“You have to keep an open mind,” said Mike Dunne, a Sacramento wine writer who typically judges a dozen or two dozen times a year, including international competitions. The recent Idaho competition is his second time judging the state’s wines — which he has grown fond of over the last couple of years.

“When judging, you have to recognize that not all Cabernet Sauvignon is made in Napa-style, not all Pinot Noir is made like those in Monterrey (California). You have to keep in mind where the grapes are grown and the styles used to make it. Pinot Noir is very transparent. There can be wide differences in interpretation.

“A judge has to build on experience over time — build frames of reference.”

And be ready to put that tasting experience to work where both traditional and non-traditional styles will be offered.

“You really have to focus,” said Mary Cressler, a Portland wine writer and certified sommelier. She was quite taken by the Idaho reds she tasted here and has a new appreciation for depth and balance of the varietals and blends. Some of the whites? There were wines that did not meet her expectations.

Are wine judges “super-tasters” and do they have to use all those adjectives?

Dunne thinks they are experienced tasters who probably have more sensitive palates than the average person. There can be a downside. One of those super-tasters might be too sensitive to some tasting note — and may not be able to get past that note to enjoy the full spectrum of what a wine has to offer.

As for all of those adjectives? Fruity, essence of melon and on and on? That’s mostly personal expression. Though it is important to get across what to expect with a given wine, people like Dunne concentrate more on discussing the balance, color and viscosity of a wine.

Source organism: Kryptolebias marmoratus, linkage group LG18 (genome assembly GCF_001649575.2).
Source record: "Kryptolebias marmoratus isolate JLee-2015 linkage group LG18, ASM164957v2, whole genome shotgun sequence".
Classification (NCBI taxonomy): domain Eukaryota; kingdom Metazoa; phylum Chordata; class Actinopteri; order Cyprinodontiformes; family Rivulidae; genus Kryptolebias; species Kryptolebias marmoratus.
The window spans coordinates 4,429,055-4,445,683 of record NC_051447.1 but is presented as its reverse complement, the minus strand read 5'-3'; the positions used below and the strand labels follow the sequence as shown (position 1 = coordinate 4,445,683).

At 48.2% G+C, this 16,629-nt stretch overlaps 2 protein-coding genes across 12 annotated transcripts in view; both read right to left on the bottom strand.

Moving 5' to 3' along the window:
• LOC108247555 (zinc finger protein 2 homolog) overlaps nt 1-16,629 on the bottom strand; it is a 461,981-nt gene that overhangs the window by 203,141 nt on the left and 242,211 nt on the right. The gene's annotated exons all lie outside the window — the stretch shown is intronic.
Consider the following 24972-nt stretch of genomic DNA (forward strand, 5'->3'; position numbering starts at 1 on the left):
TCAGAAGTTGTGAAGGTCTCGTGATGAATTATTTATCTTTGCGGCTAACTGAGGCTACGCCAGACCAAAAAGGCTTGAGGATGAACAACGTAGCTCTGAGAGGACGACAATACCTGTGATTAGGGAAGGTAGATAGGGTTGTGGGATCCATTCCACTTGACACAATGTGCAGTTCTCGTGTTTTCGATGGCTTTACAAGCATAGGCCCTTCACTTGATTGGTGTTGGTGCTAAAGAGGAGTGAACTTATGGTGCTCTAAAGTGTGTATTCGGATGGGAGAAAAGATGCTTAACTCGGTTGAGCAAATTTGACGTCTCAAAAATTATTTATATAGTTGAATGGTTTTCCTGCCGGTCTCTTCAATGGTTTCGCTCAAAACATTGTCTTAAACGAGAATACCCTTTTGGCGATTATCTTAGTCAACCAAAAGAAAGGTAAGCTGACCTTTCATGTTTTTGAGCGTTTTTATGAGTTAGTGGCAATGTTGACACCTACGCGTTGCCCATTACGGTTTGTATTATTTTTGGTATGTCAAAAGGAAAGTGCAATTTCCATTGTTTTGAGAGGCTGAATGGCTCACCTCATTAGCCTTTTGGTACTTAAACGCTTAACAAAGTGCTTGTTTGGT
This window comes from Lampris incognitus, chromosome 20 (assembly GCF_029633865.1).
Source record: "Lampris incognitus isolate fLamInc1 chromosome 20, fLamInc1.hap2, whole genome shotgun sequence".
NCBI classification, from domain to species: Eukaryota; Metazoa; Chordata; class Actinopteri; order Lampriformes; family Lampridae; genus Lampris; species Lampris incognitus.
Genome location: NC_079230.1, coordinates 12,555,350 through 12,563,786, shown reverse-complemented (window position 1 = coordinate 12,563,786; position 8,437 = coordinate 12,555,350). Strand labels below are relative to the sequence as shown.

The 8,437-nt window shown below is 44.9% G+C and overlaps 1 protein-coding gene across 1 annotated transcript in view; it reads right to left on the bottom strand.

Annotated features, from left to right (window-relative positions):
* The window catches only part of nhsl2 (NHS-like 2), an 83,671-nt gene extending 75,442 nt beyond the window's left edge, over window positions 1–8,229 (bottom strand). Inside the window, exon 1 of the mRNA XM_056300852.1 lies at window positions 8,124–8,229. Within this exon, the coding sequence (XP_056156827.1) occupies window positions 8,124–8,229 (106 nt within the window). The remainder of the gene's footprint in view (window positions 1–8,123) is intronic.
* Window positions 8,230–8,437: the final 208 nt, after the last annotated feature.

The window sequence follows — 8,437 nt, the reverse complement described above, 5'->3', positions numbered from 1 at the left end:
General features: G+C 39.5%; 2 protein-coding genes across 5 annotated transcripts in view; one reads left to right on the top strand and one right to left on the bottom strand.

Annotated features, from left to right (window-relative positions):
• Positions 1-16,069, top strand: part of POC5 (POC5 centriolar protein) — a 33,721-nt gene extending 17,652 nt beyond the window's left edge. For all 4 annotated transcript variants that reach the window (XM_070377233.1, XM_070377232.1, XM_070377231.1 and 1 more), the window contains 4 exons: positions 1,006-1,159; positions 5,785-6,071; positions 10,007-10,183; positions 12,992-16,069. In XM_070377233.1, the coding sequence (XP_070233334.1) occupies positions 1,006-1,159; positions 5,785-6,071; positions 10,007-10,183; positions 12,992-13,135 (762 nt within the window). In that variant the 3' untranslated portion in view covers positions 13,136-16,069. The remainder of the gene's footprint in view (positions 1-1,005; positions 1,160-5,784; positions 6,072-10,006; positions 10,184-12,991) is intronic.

“I put as much emphasis on structure and weight, viscosity, alcohol, oak, acidity and tannins — as anything. I am big on the finish ... the longer it lingers and changes on the palate rather than defining what fruit or veggie best describes it.”

He and the other judges are finding all of those qualities in Idaho wines — and that bodes well for the future.

See a list of the 2016 Idaho Wine Competition winners here.

Judges for Idaho Wine Competition

The judges were Mike Dunne, a longtime wine writer and consultant from Sacramento, Calif.; Naomi Boutz, of the Cellar at 317 Sherman in Coeur d’Alene; Mary Cressler, wine writer from Portland; Ilene Dudunake, owner of A New Vintage Wine Shop in Meridian; Stephanie Earthman Baird, a longtime wine judge, distributor and educator in Houston; Lane Hoss, wine buyer for Anthony’s Restaurants in the Seattle area; Kat House, a wine educator and winemaking consultant in Boise; and Paul Sinclair, a retired educator from Kennewick, Wash., who is a longtime member of Great Northwest Wine’s tasting panel. Eric Degerman and Andy Perdue of Great Northwest Wine tabulated results.